Karachi: Former Pakistan head coach Waqar Younis believes cricket boards need to increase their monitoring of franchise-based T20 leagues and educate the players to keep the sport clean of corruption.
Islamabad United and the Pakistan Cricket Board (PCB) faced embarrassment last February when two of the national team batsmen, Sharjeel Khan and Khalid Latif were found guilty of meeting with a bookmaker and agreeing to spot fix in the second edition of the Pakistan Super League (PSL).
Both of them, who were with Islamabad United, were suspended and sent back home on the second day of the league from Dubai and have since then been banned for five years by a three-member anti-corruption tribunal of the PCB.
Sharjeel has had his appeal rejected by an independent adjudicator but his lawyer, Shaighan Ejaz confirmed that they would be going to the Lahore High Court to file another appeal against the ban as his client was innocent.
"The menace of spot-fixing and gambling is like cancer for all sports including cricket and it is very important cricket boards take all steps to root out this problem from all cricket," said Waqar, who is bowling coach and Director of Cricket in the Islamabad United franchise for the third edition of PSL.
He noted that due to popularity of franchise-based T20 leagues, players would be targeted by corrupt elements and they had to be educated to remain on guard all the time.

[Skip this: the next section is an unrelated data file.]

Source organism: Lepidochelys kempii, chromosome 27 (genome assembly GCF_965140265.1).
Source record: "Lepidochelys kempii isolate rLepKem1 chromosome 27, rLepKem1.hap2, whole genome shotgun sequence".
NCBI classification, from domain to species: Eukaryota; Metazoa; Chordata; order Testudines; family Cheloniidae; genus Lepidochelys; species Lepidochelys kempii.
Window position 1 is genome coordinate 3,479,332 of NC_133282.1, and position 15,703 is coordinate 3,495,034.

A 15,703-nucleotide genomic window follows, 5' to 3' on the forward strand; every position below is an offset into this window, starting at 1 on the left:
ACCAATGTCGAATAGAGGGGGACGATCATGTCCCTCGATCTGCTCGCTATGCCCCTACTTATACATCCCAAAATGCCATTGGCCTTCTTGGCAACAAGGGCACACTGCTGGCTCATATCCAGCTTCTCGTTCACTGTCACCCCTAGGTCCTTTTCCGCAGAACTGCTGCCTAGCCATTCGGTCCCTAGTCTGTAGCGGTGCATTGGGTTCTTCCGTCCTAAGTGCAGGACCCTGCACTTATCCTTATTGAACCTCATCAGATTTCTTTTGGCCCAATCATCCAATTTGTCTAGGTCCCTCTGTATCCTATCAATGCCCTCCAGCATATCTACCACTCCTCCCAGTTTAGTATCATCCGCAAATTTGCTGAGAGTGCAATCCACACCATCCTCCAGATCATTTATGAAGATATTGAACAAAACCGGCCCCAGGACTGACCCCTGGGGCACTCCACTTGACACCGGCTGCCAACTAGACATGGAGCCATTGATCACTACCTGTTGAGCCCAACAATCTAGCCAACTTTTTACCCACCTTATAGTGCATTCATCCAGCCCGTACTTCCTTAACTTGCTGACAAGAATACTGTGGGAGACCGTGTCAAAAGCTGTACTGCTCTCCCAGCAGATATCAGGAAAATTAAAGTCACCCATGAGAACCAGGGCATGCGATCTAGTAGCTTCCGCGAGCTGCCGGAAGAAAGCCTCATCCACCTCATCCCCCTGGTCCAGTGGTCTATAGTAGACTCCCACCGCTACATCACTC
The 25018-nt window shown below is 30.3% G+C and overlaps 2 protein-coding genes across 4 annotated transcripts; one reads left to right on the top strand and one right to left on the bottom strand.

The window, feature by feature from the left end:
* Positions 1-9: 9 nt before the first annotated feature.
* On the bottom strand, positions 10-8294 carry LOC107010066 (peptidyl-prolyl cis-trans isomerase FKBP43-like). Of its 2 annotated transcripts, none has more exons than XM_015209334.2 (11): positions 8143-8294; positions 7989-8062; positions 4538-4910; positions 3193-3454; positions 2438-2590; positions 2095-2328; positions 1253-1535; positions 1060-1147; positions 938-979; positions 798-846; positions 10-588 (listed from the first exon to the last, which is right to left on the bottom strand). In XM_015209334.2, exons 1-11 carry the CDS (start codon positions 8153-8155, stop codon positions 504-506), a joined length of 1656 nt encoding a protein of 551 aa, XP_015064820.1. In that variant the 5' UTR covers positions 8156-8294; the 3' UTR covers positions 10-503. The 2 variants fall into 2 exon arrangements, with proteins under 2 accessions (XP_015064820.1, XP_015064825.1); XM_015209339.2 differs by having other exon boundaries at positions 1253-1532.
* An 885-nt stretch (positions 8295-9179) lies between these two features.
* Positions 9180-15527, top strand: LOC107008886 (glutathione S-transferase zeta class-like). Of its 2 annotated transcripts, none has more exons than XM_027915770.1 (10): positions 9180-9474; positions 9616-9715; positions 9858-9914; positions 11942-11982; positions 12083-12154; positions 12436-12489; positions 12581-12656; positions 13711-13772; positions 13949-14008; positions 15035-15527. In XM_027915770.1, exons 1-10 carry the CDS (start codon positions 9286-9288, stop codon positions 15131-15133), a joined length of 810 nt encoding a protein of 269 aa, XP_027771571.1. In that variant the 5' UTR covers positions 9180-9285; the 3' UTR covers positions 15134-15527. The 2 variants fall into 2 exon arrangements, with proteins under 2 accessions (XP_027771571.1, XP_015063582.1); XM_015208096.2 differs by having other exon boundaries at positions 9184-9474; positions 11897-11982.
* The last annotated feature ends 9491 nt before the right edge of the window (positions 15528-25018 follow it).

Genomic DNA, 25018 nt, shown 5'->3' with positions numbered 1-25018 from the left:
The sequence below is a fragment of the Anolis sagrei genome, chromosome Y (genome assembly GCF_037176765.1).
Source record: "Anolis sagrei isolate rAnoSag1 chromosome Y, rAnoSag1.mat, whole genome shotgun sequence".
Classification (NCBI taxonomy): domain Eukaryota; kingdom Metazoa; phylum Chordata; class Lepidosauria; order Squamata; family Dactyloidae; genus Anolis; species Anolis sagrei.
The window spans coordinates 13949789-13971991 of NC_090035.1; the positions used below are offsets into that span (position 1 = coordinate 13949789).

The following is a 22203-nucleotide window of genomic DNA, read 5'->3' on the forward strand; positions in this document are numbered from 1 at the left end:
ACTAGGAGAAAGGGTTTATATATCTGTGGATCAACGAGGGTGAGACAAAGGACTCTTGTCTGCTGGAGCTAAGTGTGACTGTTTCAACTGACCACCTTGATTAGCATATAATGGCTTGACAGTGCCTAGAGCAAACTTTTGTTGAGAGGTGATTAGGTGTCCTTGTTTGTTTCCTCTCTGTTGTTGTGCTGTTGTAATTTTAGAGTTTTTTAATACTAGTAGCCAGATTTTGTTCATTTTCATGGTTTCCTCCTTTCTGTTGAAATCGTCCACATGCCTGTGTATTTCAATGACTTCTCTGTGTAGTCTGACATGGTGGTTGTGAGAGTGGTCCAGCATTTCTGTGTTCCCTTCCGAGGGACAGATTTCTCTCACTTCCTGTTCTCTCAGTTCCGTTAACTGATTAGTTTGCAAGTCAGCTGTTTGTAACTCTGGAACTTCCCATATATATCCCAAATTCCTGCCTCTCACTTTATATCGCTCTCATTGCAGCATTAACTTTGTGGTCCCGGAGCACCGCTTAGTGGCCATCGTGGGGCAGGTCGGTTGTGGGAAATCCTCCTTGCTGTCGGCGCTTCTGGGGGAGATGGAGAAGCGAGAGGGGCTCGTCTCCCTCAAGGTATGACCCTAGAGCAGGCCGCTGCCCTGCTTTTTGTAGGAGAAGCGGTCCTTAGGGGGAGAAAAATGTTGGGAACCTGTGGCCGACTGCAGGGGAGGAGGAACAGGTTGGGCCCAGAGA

"We are now carrying out a strict monitoring of all players in our franchise and we are confident that there will be no repeat of the last PSL incident this time," the former captain added.
Pakistan cricket has been hit hard by fixing scandals starting with a judicial match-fixing inquiry in the 1990s which led to life ban on former Test captain, Salim Malik in 2000.
In 2010, then Pakistan captain Salman Butt, Mohammad Asif and Mohammad Aamir were all caught for spot-fixing during a Test at Lords against England and subsequently banned for minimum of five years by the ICC.
In 2012, the England and Wales Cricket Board (ECB) banned Pakistan Test leg-spinner, Danish Kaneria for life after finding him guilty of enticing other players to spot fix and meeting a bookie during the English county championship while playing as a pro for Essex.
Some other leading Pakistani players have also come under suspicion over fixing allegations.
Waqar also made it clear that more stringent anti-corruption measures should be taken by all boards if necessary and no player should be spared if found guilty of corruption.
The former pacer, however, said that while the T20 format has grown in popularity in the modern era, Test cricket continues to hold importance.
"Even now everyone knows that no player becomes a big player until he has played and performed in Test matches which is a real challenge.
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